From Lamar, Hill, Bisset, & Company
Madeira 4 Novr 1786
We have been favoured with your’s of the 3d of last August, and have to return you our best thanks for your polite attention to our sundry letters. Mr Hill acknowledges to us the receipt of your bill upon Wakelin Welch Esqre for £43.12.4 stg.1
We observe with infinite concern what you have mentioned in regard to the high cost of your pipe of wine, and as to an old correspondent, are desirous of giving you every satisfaction in this respect in our power.
You will permit us therefore to remark Sir, that the shipping prices of the different denominations of wine are annually fixed upon at a meeting of the Consul and factory, at a season of the year, namely the last day of December, when the new wines are already clear, and a competent judgement can be formed of their quality and quantity; upon which two circumstances the shipping prices are principally dependent.
To these prices every member of the British factory subscribes, and from these they cannot deviate without a manifest breach of promise. It has been moreover the long established custom of all the houses here to charge twenty shillings sterling per annum for every year’s additional age a pipe of wine acquires in our lodges—a charge infinitely inadequate to the expence incurred by leakage and frequent racking of the wine.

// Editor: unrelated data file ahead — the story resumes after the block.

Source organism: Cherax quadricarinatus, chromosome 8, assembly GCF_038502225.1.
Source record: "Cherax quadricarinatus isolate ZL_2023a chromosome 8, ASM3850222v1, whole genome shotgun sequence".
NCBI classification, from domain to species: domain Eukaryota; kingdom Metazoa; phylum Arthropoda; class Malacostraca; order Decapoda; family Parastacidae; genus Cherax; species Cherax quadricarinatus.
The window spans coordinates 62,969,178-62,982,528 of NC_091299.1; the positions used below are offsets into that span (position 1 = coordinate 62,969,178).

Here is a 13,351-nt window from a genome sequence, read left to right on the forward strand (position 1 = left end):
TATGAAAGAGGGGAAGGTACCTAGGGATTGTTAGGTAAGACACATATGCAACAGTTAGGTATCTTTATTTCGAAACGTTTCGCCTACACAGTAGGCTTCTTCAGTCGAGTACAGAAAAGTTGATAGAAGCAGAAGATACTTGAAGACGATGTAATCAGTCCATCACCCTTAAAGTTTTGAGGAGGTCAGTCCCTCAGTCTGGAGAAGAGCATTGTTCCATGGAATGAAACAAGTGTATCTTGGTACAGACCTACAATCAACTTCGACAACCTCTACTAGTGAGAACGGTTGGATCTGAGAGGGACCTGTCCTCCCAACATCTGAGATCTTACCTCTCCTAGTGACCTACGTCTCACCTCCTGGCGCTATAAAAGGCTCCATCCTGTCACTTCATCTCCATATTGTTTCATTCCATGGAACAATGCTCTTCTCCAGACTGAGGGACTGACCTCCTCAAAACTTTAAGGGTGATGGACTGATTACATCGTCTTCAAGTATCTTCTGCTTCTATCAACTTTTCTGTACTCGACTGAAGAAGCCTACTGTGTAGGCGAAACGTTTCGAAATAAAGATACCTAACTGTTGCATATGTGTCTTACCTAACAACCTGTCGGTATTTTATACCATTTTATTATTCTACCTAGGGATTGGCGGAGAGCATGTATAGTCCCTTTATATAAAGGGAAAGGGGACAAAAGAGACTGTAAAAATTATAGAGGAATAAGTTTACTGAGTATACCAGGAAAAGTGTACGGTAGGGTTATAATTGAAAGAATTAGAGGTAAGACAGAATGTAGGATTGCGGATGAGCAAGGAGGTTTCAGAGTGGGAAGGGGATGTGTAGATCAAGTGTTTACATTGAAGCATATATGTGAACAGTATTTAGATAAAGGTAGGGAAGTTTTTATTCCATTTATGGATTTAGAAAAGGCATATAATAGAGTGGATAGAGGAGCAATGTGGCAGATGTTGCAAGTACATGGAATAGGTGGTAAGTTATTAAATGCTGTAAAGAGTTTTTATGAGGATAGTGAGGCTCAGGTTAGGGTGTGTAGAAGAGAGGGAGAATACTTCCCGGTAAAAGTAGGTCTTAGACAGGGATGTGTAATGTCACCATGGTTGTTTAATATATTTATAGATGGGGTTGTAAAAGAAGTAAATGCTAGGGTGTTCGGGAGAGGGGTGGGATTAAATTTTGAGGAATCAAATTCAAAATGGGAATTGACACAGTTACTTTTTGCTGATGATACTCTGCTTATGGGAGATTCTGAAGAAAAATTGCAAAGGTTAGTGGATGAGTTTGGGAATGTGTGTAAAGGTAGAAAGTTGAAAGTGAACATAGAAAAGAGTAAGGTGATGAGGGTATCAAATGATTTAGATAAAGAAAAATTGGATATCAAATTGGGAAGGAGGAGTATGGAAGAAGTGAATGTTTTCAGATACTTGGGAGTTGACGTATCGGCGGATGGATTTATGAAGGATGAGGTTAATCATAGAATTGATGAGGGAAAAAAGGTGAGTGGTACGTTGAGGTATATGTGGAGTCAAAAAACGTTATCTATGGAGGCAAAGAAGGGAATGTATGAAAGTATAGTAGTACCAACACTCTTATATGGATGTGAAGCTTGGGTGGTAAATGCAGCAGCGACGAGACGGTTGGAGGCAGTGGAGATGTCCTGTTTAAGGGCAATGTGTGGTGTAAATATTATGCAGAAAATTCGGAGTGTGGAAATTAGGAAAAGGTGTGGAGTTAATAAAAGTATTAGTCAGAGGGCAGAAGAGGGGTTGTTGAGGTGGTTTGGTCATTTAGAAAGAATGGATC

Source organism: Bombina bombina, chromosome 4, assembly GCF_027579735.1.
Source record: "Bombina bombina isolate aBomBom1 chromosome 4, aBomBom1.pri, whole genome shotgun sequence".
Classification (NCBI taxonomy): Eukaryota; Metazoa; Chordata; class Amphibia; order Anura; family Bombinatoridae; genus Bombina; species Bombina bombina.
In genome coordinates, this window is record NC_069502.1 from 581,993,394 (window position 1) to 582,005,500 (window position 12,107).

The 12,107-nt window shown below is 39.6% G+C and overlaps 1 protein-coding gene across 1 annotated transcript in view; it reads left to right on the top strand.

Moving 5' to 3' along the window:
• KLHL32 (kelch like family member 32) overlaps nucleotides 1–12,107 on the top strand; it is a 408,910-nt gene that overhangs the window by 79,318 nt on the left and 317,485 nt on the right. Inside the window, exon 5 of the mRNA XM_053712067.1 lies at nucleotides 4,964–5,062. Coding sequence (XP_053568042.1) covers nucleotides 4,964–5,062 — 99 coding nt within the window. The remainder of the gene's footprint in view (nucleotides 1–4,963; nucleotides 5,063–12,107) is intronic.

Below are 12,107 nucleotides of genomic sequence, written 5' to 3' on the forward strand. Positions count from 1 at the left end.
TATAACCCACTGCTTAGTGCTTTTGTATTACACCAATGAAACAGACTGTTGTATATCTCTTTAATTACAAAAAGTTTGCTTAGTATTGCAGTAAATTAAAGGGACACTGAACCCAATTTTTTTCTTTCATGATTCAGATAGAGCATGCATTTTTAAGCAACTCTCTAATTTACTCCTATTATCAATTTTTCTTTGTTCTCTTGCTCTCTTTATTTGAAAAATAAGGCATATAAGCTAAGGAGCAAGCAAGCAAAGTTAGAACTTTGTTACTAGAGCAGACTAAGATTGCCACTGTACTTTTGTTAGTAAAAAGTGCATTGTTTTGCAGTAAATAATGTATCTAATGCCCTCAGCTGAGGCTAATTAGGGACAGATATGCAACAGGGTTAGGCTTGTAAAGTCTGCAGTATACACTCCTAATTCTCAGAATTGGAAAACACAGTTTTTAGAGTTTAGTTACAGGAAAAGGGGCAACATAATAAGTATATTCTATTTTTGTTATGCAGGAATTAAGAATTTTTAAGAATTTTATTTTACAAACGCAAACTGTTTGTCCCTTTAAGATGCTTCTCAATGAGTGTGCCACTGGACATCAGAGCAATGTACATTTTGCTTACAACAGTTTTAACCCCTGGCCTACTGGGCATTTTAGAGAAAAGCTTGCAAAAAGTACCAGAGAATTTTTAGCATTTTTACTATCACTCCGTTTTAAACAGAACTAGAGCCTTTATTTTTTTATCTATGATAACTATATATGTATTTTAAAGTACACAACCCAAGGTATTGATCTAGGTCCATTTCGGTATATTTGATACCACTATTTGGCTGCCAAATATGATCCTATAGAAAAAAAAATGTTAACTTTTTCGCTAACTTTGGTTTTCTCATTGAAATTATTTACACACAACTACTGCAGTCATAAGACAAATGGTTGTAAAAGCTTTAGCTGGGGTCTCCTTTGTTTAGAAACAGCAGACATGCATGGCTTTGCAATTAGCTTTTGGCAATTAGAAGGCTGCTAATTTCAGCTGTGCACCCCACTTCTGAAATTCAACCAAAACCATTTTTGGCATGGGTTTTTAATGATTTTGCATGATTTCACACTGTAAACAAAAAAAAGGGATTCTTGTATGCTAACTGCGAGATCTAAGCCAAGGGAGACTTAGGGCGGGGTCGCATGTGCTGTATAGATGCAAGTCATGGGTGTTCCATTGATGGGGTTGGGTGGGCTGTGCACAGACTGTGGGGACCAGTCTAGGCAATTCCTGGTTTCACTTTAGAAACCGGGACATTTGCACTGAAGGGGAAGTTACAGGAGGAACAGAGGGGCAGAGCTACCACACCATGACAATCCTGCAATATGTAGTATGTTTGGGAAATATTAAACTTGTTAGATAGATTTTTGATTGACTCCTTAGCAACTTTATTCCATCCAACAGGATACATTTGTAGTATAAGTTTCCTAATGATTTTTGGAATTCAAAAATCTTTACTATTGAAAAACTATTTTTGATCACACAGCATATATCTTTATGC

During the years 1782, 3, & 4 the shipping price of particular wine was £31 stlg per pipe of 110 gallons, which is the Common gauge of a Madeira pipe. In December, 84, the vintage having proved extremely short, and the quality of the wines not very generally good, it was deemed necessary by the Factory to raise the price of our first quality from the above price to £34 stlg: at which it still continues. The pipe we had the pleasure of shipping you last December, was of the age of 3 years, and of the large or Barbadoes gauge, that is instead of holding 110 gallons, contained 120;2 the difference of which measure is always calculated at 10 per cent—These charges, together with the insurance thereon, and the additional cost of the case, were all specifically mentioned in the letter we had on that occasion the honour of addressing to you, and to which ⟨we⟩ take the liberty of referring you. The difference between the shipping price in the year 83, and 85, is too obvious to be insisted on—We shall be sincerely happy Sir if this statement of the case will clear us from having acted with impropriety in the above respect, in the opinion of a person whose correspondence we have every reason to esteem—We have the honour to be Sir—your obt servants
Lamar Hill Bisset & Co.